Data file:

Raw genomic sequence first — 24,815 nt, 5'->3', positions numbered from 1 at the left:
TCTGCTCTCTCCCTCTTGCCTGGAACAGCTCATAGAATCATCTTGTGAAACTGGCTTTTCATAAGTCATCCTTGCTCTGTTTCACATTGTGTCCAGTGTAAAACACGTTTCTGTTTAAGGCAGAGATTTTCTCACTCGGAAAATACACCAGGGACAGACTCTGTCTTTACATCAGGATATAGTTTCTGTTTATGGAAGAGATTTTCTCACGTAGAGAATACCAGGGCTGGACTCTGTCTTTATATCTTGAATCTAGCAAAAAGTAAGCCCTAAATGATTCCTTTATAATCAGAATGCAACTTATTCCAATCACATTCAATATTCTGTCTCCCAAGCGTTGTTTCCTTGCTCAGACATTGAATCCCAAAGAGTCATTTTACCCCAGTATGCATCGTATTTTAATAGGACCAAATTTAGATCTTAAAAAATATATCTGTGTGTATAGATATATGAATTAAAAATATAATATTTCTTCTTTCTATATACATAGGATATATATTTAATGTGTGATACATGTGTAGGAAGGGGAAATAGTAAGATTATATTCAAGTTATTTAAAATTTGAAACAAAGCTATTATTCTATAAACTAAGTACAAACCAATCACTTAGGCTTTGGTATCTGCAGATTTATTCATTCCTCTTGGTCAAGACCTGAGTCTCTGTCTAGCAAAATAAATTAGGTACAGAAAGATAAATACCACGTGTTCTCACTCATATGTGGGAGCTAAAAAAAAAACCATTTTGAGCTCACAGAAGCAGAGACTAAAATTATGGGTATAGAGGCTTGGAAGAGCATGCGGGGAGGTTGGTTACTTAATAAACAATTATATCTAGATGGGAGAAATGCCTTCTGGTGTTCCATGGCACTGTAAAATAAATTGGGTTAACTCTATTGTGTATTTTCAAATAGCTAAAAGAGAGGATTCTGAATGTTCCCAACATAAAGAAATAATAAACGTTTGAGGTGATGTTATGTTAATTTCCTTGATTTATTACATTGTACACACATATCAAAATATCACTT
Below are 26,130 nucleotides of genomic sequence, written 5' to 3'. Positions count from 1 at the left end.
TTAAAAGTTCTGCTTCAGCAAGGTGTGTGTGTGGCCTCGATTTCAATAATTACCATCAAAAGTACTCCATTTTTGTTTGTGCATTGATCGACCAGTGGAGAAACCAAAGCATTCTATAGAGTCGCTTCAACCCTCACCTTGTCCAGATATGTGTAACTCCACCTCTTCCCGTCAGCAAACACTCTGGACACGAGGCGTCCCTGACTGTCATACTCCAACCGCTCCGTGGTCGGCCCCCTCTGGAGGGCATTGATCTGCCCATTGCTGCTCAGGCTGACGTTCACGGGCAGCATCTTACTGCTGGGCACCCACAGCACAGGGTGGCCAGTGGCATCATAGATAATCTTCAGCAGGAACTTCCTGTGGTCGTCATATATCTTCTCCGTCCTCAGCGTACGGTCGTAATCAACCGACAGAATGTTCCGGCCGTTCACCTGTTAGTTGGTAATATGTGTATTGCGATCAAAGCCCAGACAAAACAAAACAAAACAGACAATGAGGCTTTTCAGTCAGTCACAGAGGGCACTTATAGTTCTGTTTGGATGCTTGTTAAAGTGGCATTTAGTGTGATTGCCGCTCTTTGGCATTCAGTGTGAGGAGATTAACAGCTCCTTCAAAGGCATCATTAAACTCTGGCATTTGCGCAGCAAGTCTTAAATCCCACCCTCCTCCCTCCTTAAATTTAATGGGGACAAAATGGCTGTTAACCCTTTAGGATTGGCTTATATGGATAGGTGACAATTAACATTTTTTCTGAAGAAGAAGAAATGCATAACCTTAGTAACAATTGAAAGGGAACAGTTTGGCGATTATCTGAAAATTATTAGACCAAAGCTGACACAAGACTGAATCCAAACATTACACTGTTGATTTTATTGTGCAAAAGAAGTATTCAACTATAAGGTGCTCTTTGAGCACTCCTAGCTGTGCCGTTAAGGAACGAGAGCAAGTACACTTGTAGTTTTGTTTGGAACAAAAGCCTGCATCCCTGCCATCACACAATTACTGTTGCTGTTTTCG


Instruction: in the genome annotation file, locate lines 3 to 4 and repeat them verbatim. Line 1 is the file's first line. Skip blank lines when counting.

Below are 26,130 nucleotides of genomic sequence, written 5' to 3'. Positions count from 1 at the left end.
TTAAAAGTTCTGCTTCAGCAAGGTGTGTGTGTGGCCTCGATTTCAATAATTACCATCAAAAGTACTCCATTTTTGTTTGTGCATTGATCGACCAGTGGAGAAACCAAAGCATTCTATAGAGTCGCTTCAACCCTCACCTTGTCCAGATATGTGTAACTCCACCTCTTCCCGTCAGCAAACACTCTGGACACGAGGCGTCCCTGACTGTCATACTCCAACCGCTCCGTGGTCGGCCCCCTCTGGAGGGCATTGATCTGCCCATTGCTGCTCAGGCTGACGTTCACGGGCAGCATCTTACTGCTGGGCACCCACAGCACAGGGTGGCCAGTGGCATCATAGATAATCTTCAGCAGGAACTTCCTGTGGTCGTCATATATCTTCTCCGTCCTCAGCGTACGGTCGTAATCAACCGACAGAATGTTCCGGCCGTTCACCTGTTAGTTGGTAATATGTGTATTGCGATCAAAGCCCAGACAAAACAAAACAAAACAGACAATGAGGCTTTTCAGTCAGTCACAGAGGGCACTTATAGTTCTGTTTGGATGCTTGTTAAAGTGGCATTTAGTGTGATTGCCGCTCTTTGGCATTCAGTGTGAGGAGATTAACAGCTCCTTCAAAGGCATCATTAAACTCTGGCATTTGCGCAGCAAGTCTTAAATCCCACCCTCCTCCCTCCTTAAATTTAATGGGGACAAAATGGCTGTTAACCCTTTAGGATTGGCTTATATGGATAGGTGACAATTAACATTTTTTCTGAAGAAGAAGAAATGCATAACCTTAGTAACAATTGAAAGGGAACAGTTTGGCGATTATCTGAAAATTATTAGACCAAAGCTGACACAAGACTGAATCCAAACATTACACTGTTGATTTTATTGTGCAAAAGAAGTATTCAACTATAAGGTGCTCTTTGAGCACTCCTAGCTGTGCCGTTAAGGAACGAGAGCAAGTACACTTGTAGTTTTGTTTGGAACAAAAGCCTGCATCCCTGCCATCACACAATTACTGTTGCTGTTTTCG